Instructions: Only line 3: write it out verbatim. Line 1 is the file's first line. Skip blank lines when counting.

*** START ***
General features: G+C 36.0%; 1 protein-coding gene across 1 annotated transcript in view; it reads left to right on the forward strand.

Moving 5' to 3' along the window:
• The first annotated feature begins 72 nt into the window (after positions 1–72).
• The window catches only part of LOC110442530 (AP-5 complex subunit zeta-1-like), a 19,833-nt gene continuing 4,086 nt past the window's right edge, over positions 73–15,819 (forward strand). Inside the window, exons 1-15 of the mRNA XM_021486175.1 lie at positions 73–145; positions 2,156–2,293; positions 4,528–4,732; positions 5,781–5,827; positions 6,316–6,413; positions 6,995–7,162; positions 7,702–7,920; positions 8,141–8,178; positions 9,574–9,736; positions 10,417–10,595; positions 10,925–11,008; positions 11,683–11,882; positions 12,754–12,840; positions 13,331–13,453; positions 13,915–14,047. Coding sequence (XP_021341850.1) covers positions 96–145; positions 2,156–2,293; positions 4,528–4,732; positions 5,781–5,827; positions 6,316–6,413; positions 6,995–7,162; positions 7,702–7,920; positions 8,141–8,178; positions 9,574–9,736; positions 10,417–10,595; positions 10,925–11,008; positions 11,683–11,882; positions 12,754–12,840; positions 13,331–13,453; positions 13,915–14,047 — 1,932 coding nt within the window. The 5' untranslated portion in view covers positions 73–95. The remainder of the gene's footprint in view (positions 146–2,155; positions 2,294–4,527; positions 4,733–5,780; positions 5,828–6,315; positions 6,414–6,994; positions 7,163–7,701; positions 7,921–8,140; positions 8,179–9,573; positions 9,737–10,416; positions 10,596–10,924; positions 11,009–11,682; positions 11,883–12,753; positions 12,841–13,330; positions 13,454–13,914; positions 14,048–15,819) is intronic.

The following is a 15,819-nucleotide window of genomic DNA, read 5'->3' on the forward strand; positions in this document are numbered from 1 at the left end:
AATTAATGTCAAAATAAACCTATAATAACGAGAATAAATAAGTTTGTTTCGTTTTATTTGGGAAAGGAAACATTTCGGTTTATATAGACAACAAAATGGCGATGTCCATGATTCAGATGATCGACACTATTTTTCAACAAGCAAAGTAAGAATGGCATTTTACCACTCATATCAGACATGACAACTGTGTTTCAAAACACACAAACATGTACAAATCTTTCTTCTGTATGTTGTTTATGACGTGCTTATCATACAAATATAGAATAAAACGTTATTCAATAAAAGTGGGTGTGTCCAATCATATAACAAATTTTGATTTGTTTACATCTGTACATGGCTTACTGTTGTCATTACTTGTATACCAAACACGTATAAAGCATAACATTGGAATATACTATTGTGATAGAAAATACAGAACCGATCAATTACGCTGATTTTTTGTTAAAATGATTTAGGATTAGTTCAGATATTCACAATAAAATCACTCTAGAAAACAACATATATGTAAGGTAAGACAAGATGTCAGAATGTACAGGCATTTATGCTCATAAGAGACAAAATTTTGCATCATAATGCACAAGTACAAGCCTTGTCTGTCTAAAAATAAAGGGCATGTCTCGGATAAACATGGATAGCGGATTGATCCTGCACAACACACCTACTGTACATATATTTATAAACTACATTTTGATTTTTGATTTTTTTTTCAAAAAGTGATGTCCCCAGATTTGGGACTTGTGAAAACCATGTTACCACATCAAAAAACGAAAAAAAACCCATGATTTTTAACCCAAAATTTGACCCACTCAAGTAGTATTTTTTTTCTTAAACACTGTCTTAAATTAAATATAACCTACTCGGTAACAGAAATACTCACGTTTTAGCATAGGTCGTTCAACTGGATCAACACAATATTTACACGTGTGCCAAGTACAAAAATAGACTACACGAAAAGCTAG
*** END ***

• The first annotated feature begins 72 nt into the window (after positions 1–72).